Millions of school children have recently returned to school. Regardless of age, this new beginning brings with it excitement, anxiety and fresh goals for children. Some of these children have been told about their parents’ separation or are beginning to live what their parents have explained to them: two homes, one school, some days going to school from one parent’s home, the other days the second parent’s home.

Sometimes, there are tears when the first graders get on the wrong bus to return home. No matter how many times parents, teachers and bus drivers have tried to help the children, remember they still get confused and make mistakes.  Children may worry about who their teachers will be, how much homework they will have and most importantly for older children, will they have classes with friends.

Parents experiencing a family transition, not only are juggling their own  work, school and children’s scheduled activities, but also conflict that often occurs with a co-parent about decision -making regarding what activities children will participate in, how each parent will be active in their child’s school and how they will attend events such as sports events, concerts, plays. Sometimes, parents argue about whose home the children will stay at the night before the first day of school and which parent will be at the bus stop the first day.

Being a single parent who doesn’t communicate with the child’s other parent evokes significant stress because single parents have to handle many self and child responsibilities alone. Perhaps one of the greatest stressors is planning children’s after school activities while being a working parent.

When children are 2 years old, they want to do it all themselves; at the same time, they look for their parent and need their approval. While children grow up and don’t need their parent physically right by their side, they always need you emotionally by their side.

Based on my work with children, teens and parents, the following can be gifts for your children and for you and your co-parent.

1. Share information about schedules and activities. If you have not already done so, meet over the summer to decide and discuss fall activities, registration deadlines and what each parent is willing to commit to.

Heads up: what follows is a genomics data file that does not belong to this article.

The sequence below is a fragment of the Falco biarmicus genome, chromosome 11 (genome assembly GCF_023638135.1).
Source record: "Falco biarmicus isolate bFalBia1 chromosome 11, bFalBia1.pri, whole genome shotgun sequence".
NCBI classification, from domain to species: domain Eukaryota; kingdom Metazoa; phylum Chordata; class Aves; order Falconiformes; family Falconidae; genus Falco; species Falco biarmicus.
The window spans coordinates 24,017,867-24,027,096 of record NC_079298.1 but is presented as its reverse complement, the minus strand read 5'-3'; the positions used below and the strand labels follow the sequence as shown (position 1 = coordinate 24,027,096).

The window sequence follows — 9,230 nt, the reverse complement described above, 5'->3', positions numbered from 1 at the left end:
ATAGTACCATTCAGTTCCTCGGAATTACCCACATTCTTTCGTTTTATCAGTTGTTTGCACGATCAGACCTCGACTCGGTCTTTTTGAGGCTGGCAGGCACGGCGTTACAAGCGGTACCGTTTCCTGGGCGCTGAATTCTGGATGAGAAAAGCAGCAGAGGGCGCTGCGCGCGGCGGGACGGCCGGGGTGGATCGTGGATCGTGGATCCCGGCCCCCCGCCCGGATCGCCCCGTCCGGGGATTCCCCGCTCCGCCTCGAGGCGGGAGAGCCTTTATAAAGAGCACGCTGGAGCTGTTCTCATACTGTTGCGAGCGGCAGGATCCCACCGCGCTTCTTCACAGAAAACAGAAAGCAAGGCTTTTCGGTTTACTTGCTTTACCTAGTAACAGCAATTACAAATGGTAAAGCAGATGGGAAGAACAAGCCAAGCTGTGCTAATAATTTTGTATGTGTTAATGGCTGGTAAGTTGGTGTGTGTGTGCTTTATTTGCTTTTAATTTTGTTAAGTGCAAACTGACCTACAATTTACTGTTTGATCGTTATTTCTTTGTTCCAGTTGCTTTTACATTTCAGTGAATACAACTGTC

2. Agree that each parent will sign up separately for e-mails and other notices.
3. Develop a system, especially for younger children, that goes from home to home with separate folders that indicate what work needs to be done, special projects being worked on, testing coming up and work completed and graded.
4. Help children with school milestones, such as starting middle school, when preteens and teens want to act cool but may be very anxious about finding their way around a big new school.
5. Include your child’s other parent and be advocates for your child, when your child may have difficulties with peers, feel judged by a teacher or have trouble with one particular class.
6. If you are a single parent with little or no family support, be open to building your own support system of neighborhood parents, friends and business associates. There is nothing wrong with you for needing support; you deserve it.
7. Work out how you and co-parent will attend child’s activities. This is your child’s activity and children feel really good when both parents can attend a game, concert or practice and be civil to each other.

Whether you are the parent of a preschooler or a teen in high school, you are never finished being a parent. Whether you are a single, separated, divorced or remarried parent, you model belief in and hope for your child when your child knows, when possible, both parents “have him covered.” To you and your child, wishing you a wonderful, happy and healthy school year!

By Risa Garon, LCSW-C, BCD, CFLE, Executive Director